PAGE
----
AMES, Iowa – The U.S. Department of Agriculture is proposing new federal rules for foods and beverages sold in school vending machines, stores or as ala carte items in the cafeteria. The rules aim to cut down on the amount of calories, sodium and sugar in products sold to students during school hours.
Ruth Litchfield, associate professor of food science and human nutrition at Iowa State University, said the USDA has not updated the rules for competitive foods in schools since the 1970s. Under the current federal rules, snack foods and drinks sold anywhere outside the lunchroom are not regulated. And those items sold in the lunchroom are only required to contain 5 percent of the daily value for one of eight nutrients, like protein, calcium or Vitamin C.
“That meant that you could sell some candy bars because they had more than 5 percent of the daily value for protein or calcium due to nuts or milk chocolate, but you couldn’t sell popcorn. That’s how outdated it was,” Litchfield said.
Under the proposed rules most candy bars would be banned. Only foods classified as a fruit, vegetable, protein, dairy product or whole grain are allowed, unless it contains 10 percent of the daily value for calcium, Vitamin D, potassium or fiber.
Improving student health is the motivating factor behind the proposed changes. Still, Litchfield expects resistance to the new rules because many schools generate significant revenue from vending machines and school stores. But those profits are not worth the cost to student health, she said.
“If we’re selling pop or candy bars or chips to fund school books or fund school field trips, I think we need to re-examine how we are funding our children’s education,” Litchfield said. “We’re setting students up for lifetime behaviors of using convenience foods as a mainstay in their diet and that’s a problem.”
Healthy Kids Act
According to a report from the Centers for Disease Control and Prevention, 39 states, including Iowa, already have a policy regarding snack foods and drinks sold in schools. Litchfield chaired the committee that created the Healthy Kids Act in Iowa, which went into effect in 2010.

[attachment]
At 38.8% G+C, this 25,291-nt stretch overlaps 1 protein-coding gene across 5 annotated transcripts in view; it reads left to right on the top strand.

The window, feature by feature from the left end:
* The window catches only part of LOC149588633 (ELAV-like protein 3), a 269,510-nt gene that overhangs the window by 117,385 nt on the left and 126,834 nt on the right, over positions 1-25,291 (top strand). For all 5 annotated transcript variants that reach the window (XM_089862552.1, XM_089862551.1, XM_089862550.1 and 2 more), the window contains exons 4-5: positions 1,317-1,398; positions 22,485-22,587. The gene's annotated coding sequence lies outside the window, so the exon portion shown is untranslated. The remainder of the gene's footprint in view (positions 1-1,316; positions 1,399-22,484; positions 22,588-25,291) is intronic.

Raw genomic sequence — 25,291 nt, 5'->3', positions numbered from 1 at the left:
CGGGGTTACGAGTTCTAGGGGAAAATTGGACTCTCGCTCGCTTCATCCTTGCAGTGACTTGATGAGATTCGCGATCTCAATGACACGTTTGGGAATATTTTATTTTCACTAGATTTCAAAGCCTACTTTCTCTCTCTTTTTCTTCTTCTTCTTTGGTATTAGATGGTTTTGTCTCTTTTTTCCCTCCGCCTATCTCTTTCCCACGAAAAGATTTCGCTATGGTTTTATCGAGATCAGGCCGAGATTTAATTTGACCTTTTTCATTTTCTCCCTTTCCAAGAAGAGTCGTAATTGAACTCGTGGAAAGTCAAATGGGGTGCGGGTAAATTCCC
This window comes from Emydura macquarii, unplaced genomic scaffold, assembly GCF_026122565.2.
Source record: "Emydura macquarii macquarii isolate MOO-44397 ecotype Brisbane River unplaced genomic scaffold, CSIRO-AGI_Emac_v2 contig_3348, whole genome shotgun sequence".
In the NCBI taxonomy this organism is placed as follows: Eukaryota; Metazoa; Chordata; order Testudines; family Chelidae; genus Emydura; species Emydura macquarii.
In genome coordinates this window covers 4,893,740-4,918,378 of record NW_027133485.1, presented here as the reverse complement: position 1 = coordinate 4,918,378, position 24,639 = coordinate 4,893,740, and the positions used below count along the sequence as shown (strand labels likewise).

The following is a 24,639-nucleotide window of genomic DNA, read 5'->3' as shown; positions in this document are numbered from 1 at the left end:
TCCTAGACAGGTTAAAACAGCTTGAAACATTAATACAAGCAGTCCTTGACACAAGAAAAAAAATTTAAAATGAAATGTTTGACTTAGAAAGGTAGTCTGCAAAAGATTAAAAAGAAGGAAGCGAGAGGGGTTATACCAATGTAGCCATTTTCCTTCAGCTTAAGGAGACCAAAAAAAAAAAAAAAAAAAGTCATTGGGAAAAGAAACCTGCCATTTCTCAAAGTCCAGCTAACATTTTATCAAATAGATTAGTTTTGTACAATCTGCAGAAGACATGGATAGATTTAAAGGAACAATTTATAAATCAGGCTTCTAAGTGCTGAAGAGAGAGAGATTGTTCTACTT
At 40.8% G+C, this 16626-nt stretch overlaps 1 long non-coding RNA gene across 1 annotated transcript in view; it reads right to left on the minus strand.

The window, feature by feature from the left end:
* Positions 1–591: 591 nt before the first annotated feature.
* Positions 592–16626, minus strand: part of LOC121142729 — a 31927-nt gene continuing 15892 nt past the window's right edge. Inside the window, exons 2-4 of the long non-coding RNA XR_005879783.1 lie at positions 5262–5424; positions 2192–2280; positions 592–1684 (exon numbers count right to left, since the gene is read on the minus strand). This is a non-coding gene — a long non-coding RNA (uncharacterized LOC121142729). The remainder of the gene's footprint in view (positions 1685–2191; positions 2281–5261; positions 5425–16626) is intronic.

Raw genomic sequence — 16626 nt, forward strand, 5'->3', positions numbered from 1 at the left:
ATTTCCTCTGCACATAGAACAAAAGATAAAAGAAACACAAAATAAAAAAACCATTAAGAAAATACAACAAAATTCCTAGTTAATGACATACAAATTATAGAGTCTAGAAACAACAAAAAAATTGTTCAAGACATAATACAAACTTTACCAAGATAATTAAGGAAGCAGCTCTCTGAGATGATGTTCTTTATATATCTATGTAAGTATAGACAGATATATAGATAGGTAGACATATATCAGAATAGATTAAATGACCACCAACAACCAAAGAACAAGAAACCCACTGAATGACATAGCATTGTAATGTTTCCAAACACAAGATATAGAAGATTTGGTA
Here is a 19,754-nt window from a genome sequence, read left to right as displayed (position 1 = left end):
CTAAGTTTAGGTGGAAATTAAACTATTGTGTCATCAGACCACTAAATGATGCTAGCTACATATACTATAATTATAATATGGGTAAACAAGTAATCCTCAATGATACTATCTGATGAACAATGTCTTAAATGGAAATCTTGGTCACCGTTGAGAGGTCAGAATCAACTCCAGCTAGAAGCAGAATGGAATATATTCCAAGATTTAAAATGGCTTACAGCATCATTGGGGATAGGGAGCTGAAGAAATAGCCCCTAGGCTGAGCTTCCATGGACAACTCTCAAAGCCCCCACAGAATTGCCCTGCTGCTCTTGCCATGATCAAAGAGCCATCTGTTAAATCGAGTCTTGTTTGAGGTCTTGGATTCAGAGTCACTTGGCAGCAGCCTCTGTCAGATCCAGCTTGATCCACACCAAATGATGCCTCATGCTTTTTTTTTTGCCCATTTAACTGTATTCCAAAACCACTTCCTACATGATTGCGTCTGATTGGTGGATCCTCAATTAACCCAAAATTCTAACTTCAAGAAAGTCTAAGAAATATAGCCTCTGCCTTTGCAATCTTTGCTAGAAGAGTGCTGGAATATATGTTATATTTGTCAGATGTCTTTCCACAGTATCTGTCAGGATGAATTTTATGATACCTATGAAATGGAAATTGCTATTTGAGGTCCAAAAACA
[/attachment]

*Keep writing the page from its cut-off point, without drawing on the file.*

“Iowa is now very well set to comply with these federal rules,” Litchfield said. “I think Iowa is going to be leaps and bounds ahead of the other states.”
The Iowa policy is based on recommendations from the Institute of Medicine, which the USDA also followed. Litchfield found one of the major differences between the Healthy Kids Act and the USDA rules is the requirements for beverages.
Federal limitations will not only be based on calories, but also portion size by grade level. For example, beverages available in middle schools and high schools must be sold in 12-ounce containers. However, in elementary schools beverages can only be 8 ounces. The rules do provide an exception at the high school level for 20-ounce drinks, as long as they are calorie-free. Litchfield is not certain if that exception would include low-calorie energy drinks.
Implementing the new rules
The proposed changes come after the USDA revamped the nutritional requirements for the government school lunch program. Litchfield said placing similar restrictions on snack foods and other items sold in schools will level the playing field.
“Now we have these healthier school meals, but we still have all these competitive foods in the building – the ala carte line, the school stores, the vending machines – that are still not promoting what we know are healthy, nutritious options for our kids,” Litchfield said.
The rules will not apply to items sold at concession stands for after-school events or treats brought from home in a child’s lunch or for a birthday party. The USDA is accepting public comment on the proposal for 60 days. The final rules must be published for a full school-year before they are enacted. Litchfield said the earliest would be fall 2014, but expects it may be fall 2015 before changes are made.
A full copy of the proposed rules can be found at: http://www.fns.usda.gov/cga/020113-snacks.pdf